- The art of the Con
Urukagina's Code - 2600 BC
The Code attributed to Urukagina has never been physically
found but I has been referred to as a consolidation of “ordinances” lad down
by leaders in Mesopotamia. It is considered extremely important
because it set the stage for more formal lawmaking as civilization expanded
and became more sophisticated.
Urukagina was a Sumerian and he declared himself Lugal
of Lagesh (Great Man of Lagesh) The Sumerian lugals were becoming ever more
powerful in that country that was financially and religious broken up in to
clans. The richer and more populated were at the top of the feeding chain and
those that had inferior land and few people were at the bottom. The clan leaders
found it in their own enlightened self-interests to lay down some general regulations
for their peopleâ€™s overall general welfare with the vote being distributed by
power. The priests had gotten the people nowhere and the clan leaders were convinced
that commerce not religion was the wave of the future. However, Urukagina, the
top of the rung relative to clan leadership, determined to fashion order from
chaos and he created a series rules by which the people would be governed.
This, the earliest known code of law, consolidates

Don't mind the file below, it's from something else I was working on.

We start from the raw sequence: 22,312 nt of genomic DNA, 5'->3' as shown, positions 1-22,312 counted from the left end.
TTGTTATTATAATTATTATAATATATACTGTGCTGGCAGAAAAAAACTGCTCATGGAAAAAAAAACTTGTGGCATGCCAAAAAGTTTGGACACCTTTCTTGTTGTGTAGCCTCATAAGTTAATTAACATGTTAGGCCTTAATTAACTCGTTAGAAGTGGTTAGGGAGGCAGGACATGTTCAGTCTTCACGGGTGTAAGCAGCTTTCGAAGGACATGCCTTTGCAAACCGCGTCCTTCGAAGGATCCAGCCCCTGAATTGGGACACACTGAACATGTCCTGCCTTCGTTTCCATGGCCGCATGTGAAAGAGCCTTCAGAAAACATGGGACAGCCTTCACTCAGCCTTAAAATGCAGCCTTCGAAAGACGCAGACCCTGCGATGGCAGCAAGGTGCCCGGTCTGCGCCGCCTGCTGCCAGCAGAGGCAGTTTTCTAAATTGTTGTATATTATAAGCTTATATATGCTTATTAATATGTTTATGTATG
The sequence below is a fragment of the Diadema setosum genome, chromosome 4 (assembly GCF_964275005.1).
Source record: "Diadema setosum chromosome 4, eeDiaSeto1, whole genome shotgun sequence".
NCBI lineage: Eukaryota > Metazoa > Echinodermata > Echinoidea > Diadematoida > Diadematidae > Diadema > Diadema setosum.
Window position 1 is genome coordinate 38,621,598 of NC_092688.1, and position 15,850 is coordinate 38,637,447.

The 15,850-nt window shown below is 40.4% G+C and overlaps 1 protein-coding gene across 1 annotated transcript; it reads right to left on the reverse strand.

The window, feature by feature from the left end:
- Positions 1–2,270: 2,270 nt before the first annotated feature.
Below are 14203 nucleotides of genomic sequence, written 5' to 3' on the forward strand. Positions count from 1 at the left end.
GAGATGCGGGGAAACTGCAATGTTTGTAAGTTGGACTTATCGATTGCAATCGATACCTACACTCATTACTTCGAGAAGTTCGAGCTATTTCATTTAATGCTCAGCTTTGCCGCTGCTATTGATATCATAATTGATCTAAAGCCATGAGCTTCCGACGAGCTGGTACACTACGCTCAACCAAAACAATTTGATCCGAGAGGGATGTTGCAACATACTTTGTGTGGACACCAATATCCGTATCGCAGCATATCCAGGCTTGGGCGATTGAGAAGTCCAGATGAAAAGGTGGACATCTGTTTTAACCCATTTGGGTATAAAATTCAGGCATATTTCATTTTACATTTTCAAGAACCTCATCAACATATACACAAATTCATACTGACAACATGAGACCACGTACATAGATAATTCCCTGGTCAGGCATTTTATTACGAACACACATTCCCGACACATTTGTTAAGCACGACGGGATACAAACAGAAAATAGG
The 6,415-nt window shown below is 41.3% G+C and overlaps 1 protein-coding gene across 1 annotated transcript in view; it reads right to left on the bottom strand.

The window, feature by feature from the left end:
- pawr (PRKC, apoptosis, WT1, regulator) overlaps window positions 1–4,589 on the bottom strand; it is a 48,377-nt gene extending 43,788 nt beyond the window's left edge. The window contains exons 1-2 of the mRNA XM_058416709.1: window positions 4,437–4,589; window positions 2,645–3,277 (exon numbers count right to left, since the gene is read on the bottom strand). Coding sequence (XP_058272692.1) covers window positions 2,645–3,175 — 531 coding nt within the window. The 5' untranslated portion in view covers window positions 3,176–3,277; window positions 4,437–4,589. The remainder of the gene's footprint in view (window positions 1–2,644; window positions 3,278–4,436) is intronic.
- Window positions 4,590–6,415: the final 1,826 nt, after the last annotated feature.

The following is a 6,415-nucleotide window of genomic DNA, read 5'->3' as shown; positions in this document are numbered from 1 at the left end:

a series of even earlier Mesopotamian statutes. Among other things, it accords
the accused some rights: notification of why they are being punished, for instance.
Some of his reforms included that “the inhabitants of Lagesh would be free from
usury, burdensome controls, hunger theft, murder, and seizure (of their property
and persons). He cut taxes, he got rid of the feared tax collectors, restored
confiscated property. He established freedom. The widow and the orphan were
no longer at the mercy of the powerful man." However, Urukagina was right
in principal and wrong in delivery. The treasury having no money could not afford
to pay the army whose men now deserted in droves. This left an opening for the
priests and allies to regain the lost high ground and when led by Umma Lugalzaggesi,
Ukagina was sent packing. The worldâ€™s first social revolution had lasted only
eight years and when it was over, everyone was back where they started except
for Urukagina who was eliminated. It only proves the old axiom that no good
deed ever goes unpunished.